NATALIA GOLDIN LUNDH

DELIVERING HIGH-END ART TO A SCANDINAVIAN DOORSTEP

WRITTEN BY GERRARD CARTER
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Articulate, passionate and effortlessly charming while possessing a certain strange magic that one can only find alluring, art dealer extraordinaire, Natalia Goldin Lundh stands at the forefront of scandinavia’s thriving contemporary art scene. As director of the Christian Larsen gallery in stockholm, considered one of the leading contemporary art galleries in Sweden, Natalia represents a team that is currently busy creating one of Scandinavia’s most exciting art venues.

Exploring the theme of Contemporary Art for this edition of Narcisse, I quickly discovered that the authoritative contemporary art guru and point of reference was a woman of Russian origin who had decisively made her mark in the European art world and was currently based in Sweden. Natalia, I was told, used to run a gallery of her own, relentlessly introducing new young artists to the scene for nearly a decade. Today she is running Christian Larsen, a gallery known for some of the finest and most sophisticated of museum quality exhibitions.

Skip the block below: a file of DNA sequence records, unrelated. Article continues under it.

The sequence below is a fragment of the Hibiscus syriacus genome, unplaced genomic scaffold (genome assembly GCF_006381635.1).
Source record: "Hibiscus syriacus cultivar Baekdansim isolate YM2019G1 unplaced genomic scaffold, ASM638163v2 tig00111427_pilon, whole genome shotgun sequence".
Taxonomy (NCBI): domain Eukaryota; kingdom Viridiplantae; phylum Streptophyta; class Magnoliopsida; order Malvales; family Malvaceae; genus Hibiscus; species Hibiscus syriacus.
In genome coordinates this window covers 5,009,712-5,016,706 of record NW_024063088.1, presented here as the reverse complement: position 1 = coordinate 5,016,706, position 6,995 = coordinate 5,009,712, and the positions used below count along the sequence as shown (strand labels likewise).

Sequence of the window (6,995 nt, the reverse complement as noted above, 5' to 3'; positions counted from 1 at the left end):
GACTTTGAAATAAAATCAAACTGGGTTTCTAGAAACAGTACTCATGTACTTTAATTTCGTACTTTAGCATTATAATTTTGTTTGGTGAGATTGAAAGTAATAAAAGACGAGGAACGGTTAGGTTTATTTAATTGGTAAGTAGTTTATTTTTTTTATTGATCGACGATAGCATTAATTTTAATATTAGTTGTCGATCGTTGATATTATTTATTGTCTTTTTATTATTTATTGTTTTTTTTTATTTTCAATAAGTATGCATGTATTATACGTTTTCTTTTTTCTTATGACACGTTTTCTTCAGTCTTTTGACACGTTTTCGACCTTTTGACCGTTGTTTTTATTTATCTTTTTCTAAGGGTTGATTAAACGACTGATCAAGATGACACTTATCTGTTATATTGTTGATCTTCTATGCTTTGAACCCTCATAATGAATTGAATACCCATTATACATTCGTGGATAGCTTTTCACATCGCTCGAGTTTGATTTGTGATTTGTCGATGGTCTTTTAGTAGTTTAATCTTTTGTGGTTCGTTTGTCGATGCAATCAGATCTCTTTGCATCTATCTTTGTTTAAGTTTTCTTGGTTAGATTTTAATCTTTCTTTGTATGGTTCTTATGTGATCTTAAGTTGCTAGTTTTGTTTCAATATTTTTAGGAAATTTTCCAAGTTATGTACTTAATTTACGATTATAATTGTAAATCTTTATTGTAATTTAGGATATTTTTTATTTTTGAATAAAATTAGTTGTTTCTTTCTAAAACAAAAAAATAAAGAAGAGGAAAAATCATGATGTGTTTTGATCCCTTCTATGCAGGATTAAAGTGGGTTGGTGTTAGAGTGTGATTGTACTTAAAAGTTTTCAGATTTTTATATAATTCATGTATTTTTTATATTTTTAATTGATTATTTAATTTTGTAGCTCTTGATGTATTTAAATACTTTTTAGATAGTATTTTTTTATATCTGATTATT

It was initially her voice on the phone, which piqued my interest. She was impeccably mannered, friendly and accommodating to my request for a meeting while at the same time maintaining a certain positive professional warmth. She extended an invitation to the upcoming opening reception of artist Anders Krisár’s debut exhibition at the gallery entitled Flesh Mirror.

When I first arrived at the reception and entered the stark white rooms of the gallery, I immediately knew that the matriarch holding court was Natalia. I waited patiently, not wanting to impede on her work as she efficiently catered to various VIP guests. However, once we made eye contact, she approached me confidently and extended her hand to shake mine, “You must be Gerrard from Narcisse.”

I loved the way she pronounced my name. I couldn’t help but think that she reminded me of a Russian spy from a James Bond film with her sleek shoulder length jet-black hair, beguiling onyx eyes, tailored black dress and spiked heels. Her attire accentuated the splash of red on the soles of her Louboutins. She was the femme fatale par excellence.

Read the full feature in the ART issue

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